When the Flyers traded captain Mike Richards and high-scoring Jeff Carter last June, it elevated Claude Giroux to the top line and made him the new face of the franchise.

Giroux, who had been considered the team's third center, embraced the idea of having more responsibility.

"When Richie and Cartsy left, I had a little bit of pressure to kind of step up in the spotlight, and that's why you play - to be the go-to guy and want to help the team," said Giroux, who finished third in the NHL with 93 points this season. "And now that we're in the playoffs, we have to keep it going. We have a young team and have a lot of energy, and we're having a fun time doing it."

The Flyers and their cross-state pals, the Penguins, will begin a seven-game, first-round playoff matchup Wednesday in Pittsburgh.

A lot of eyes will be focused on Giroux and Penguins superstars Evgeni Malkin (NHL-best 109 points) and Sidney Crosby (37 points, +15 in 22 games) during the series.

Giroux, 24, cherishes the opportunity.

"I love it. I want to be a guy who can make a difference," he said after Monday's practice in Voorhees. "Those two guys are two of the best players in the league, so it's going to be a good challenge for us. Couts [Sean Couturier] is doing a pretty good job against the best players on the other side."

Giroux has excelled in the playoffs in his young career, collecting 13 goals and 38 points in 40 games. When the Flyers reached the Stanley Cup Finals two years ago, he had 10 goals and 21 points in 23 playoff games. Last year, he managed just one goal but had 11 assists in an 11-game playoff run that ended with a four-game sweep by Boston in the second round.

In the last three regular seasons, Giroux has blossomed into one of the NHL's elite players as his points totals have risen from 47 to 76 to 93.

"I think he's grown into his role," coach Peter Laviolette said.

Scott Hartnell, the high-scoring left winger on Giroux's line, said it's been "a privilege to play with him. This is where you make the big bucks, in the playoffs. The real men come to play and we've got a lot of young men in this room we think [can] get the job done."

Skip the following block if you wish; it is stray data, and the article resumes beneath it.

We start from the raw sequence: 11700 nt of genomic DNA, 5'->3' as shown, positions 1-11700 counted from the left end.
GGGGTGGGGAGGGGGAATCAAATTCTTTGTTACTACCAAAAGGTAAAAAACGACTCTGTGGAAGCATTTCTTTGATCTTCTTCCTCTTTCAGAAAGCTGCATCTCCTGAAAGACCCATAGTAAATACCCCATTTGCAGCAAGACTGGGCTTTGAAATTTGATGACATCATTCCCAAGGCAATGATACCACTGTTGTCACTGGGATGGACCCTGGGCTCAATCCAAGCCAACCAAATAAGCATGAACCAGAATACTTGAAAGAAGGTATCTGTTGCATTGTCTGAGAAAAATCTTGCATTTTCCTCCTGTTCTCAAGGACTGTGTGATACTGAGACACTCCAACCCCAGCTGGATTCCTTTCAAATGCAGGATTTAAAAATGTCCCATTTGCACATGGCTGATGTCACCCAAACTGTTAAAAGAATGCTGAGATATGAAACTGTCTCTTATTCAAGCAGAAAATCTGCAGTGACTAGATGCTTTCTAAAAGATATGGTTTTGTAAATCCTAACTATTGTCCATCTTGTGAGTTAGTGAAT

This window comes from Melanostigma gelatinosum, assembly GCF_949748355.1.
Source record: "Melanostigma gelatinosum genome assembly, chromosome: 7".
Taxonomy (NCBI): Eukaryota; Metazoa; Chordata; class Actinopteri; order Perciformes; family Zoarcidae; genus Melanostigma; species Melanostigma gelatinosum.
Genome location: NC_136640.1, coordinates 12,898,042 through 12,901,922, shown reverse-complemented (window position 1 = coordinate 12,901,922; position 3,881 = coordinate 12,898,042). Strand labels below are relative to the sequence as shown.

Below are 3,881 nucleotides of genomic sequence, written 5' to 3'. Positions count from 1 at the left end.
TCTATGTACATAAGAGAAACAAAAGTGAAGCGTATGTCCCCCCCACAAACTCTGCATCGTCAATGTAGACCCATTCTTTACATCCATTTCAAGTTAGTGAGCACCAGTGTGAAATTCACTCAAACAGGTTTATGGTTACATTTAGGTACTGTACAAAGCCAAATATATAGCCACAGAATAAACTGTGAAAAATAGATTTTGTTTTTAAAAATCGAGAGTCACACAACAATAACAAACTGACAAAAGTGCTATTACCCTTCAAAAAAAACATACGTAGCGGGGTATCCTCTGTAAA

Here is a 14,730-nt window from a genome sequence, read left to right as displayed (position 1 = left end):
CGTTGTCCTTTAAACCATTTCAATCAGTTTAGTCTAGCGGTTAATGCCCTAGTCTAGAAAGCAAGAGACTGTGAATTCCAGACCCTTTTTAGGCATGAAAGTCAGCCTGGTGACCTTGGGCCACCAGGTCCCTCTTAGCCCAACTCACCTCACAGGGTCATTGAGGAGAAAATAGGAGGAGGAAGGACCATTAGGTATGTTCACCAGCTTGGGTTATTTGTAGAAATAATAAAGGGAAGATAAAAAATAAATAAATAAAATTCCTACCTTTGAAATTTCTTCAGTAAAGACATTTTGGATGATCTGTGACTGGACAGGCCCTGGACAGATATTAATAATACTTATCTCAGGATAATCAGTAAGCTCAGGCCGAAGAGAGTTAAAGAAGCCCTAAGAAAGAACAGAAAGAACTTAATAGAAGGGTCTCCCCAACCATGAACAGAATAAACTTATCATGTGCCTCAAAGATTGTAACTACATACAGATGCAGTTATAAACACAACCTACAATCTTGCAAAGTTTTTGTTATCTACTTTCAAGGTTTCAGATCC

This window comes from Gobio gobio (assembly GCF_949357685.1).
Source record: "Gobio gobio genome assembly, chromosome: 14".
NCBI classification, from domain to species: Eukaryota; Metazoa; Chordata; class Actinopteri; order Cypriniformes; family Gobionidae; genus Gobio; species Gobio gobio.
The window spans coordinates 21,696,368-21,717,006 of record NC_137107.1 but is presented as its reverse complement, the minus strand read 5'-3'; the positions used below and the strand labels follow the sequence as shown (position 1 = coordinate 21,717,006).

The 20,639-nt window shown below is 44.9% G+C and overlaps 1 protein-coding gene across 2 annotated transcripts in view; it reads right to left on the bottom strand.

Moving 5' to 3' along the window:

They also have an old man, Jagr, a future Hall of Famer. The 40-year-old right winger has had a great influence on Giroux's season - and some of it has occurred away from the rink.

"Off the ice, he really helped me figure out how to play," Giroux said. "He's a creative player on the ice, and off the ice he's a workhorse. To be able to see him at 40 years old and work so hard off the ice, it's a motivation for us to do the same and it's kind of paid off."

Jagr is Public Enemy No. 1 in Pittsburgh, whose fans hate him for spurning their team and signing with the hated Flyers in the offseason.

It just adds more intrigue to a series that is bursting with storylines.

"It's going to be easy to get up and play in these games," Giroux said. "We know our fans want to win this bad, and we do, too. It's going to be a tough series and we all know that, but at the end of the day, I think we can beat them, but we have to play our best.

"The regular season is night and day and I can't wait to see how the guys are going to step up."

If the series comes down to special teams, Pittsburgh has an edge. The Flyers and Penguins were tied for fifth in the 30-team NHL with a 19.7 percent success rate on the power play, while Pittsburgh was third on the penalty kill (87.8 percent) and the Flyers were tied for 17th (81.8 percent).

"It's important for us to stay out of the box, and at the same time we've got to be hard on them," Giroux said. "We've got to limit their gaps; if you give them room to make plays, they're going to make them."